I lasted about seven months after the last trip to Browning Pass before I had to book it again, this time on a liveabord. I wanted to go back with a camera but now I think I may just have to go back every year. I’ve been diving in some amazing warm water places but this has got to be one of my favourite places in the world, mist and mountains (and more orcas!) topside and a world or colour down below – corals and sponges covered in fish and invertebrates – stretching as far as the eye can see.


There were only 6 of us on the boat which was nice and cosy. We had an opportunity to stop at Telegraph Cove  – an old whaling station – on the way up to Port Hardy and have a look through the museum. The whole town is on boardwalks around the cove and the museum has whale skeletons of all varieties. You think you understand how big whales are but it really hits home when you can stand inside a jaw with other people or use a vertebrae as a stool.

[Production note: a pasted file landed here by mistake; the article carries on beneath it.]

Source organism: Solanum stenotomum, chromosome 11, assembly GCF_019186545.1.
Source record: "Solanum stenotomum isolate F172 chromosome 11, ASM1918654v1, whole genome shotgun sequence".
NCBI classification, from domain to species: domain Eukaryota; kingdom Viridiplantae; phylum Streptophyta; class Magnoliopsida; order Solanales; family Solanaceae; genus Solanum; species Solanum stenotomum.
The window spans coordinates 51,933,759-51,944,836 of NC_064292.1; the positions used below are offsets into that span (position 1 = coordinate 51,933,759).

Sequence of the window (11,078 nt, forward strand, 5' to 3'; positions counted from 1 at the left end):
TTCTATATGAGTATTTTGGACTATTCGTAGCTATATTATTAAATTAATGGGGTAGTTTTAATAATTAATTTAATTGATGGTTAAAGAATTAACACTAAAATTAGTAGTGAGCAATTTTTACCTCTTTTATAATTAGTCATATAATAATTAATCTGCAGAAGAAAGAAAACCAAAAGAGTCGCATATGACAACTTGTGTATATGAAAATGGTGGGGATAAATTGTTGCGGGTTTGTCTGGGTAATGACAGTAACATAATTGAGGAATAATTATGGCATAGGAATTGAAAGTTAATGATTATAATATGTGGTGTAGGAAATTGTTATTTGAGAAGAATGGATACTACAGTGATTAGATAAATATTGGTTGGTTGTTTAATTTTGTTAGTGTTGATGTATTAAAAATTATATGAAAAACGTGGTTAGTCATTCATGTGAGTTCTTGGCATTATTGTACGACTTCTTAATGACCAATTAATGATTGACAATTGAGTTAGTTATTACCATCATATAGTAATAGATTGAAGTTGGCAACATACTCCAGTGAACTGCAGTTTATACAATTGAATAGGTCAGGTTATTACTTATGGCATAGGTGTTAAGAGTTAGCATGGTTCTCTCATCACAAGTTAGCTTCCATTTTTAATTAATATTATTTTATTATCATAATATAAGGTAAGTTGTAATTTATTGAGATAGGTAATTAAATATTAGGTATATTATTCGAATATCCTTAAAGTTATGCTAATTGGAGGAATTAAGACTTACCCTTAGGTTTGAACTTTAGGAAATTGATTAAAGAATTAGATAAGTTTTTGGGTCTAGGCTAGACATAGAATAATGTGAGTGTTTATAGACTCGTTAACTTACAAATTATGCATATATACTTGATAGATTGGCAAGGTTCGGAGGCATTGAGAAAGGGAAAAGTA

Whale vertebrae

Here are the photos from my Browning Pass dive trip:


Jenn & Jordan’s Wedding

And then even before my gear was dry we were off to Salmon Arm for Jenn & Jordan’s wedding. It was a beautiful ceremony with lots of lovely people in attendance and the rain just made it a little more interesting.

Here are the photos from the wedding and our trip:


I had planned to settled in in September and get a job but Matt’s going to Europe for a couple of weeks so I’m going to tag along! We’re certainly going to need home for a rest after all this.

Sail Away, Salty Dog!


I have wanted to learn how to sail for approximately forever. There had to be a boat somewhere in amongst my many forms of love for the sea and power boats just seem like marine cars to me so I have known since I was a child that at some point, I was going to learn how to sail. Having time off and no real direction seemed like the perfect time to start checking things off my life list so Matt signed us up for the Crew course at Cooper Boating on Granville Island.